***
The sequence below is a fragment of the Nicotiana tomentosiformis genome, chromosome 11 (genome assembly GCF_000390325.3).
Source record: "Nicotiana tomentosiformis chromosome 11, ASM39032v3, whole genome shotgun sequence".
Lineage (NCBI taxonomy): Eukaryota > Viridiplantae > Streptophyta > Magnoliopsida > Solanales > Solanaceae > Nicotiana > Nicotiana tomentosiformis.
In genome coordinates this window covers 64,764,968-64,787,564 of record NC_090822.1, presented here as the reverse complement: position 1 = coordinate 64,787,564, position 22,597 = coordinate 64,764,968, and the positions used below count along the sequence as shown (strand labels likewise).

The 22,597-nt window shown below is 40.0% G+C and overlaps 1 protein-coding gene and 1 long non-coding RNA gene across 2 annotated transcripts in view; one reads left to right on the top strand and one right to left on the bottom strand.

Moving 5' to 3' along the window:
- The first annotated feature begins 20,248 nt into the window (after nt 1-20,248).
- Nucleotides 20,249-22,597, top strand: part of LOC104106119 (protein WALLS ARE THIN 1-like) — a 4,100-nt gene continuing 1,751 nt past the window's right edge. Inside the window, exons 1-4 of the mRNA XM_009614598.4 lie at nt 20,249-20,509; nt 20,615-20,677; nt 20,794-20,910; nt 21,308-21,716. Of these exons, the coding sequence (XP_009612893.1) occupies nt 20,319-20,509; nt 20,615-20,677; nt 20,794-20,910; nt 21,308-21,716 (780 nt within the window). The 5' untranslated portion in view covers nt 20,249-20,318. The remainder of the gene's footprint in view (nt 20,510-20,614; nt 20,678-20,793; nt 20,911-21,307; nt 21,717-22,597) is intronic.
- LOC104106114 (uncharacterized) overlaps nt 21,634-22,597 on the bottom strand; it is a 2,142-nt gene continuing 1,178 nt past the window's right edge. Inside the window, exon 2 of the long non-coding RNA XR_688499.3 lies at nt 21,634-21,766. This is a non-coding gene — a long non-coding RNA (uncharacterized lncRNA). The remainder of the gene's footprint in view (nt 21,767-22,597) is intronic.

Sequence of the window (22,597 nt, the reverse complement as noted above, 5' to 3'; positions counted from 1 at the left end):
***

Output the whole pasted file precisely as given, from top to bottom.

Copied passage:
The sequence below is a fragment of the Nicotiana tomentosiformis genome, chromosome 11 (genome assembly GCF_000390325.3).
Source record: "Nicotiana tomentosiformis chromosome 11, ASM39032v3, whole genome shotgun sequence".
Lineage (NCBI taxonomy): Eukaryota > Viridiplantae > Streptophyta > Magnoliopsida > Solanales > Solanaceae > Nicotiana > Nicotiana tomentosiformis.
In genome coordinates this window covers 64,764,968-64,787,564 of record NC_090822.1, presented here as the reverse complement: position 1 = coordinate 64,787,564, position 22,597 = coordinate 64,764,968, and the positions used below count along the sequence as shown (strand labels likewise).

The 22,597-nt window shown below is 40.0% G+C and overlaps 1 protein-coding gene and 1 long non-coding RNA gene across 2 annotated transcripts in view; one reads left to right on the top strand and one right to left on the bottom strand.

Moving 5' to 3' along the window:
- The first annotated feature begins 20,248 nt into the window (after nt 1-20,248).
- Nucleotides 20,249-22,597, top strand: part of LOC104106119 (protein WALLS ARE THIN 1-like) — a 4,100-nt gene continuing 1,751 nt past the window's right edge. Inside the window, exons 1-4 of the mRNA XM_009614598.4 lie at nt 20,249-20,509; nt 20,615-20,677; nt 20,794-20,910; nt 21,308-21,716. Of these exons, the coding sequence (XP_009612893.1) occupies nt 20,319-20,509; nt 20,615-20,677; nt 20,794-20,910; nt 21,308-21,716 (780 nt within the window). The 5' untranslated portion in view covers nt 20,249-20,318. The remainder of the gene's footprint in view (nt 20,510-20,614; nt 20,678-20,793; nt 20,911-21,307; nt 21,717-22,597) is intronic.
- LOC104106114 (uncharacterized) overlaps nt 21,634-22,597 on the bottom strand; it is a 2,142-nt gene continuing 1,178 nt past the window's right edge. Inside the window, exon 2 of the long non-coding RNA XR_688499.3 lies at nt 21,634-21,766. This is a non-coding gene — a long non-coding RNA (uncharacterized lncRNA). The remainder of the gene's footprint in view (nt 21,767-22,597) is intronic.

Sequence of the window (22,597 nt, the reverse complement as noted above, 5' to 3'; positions counted from 1 at the left end):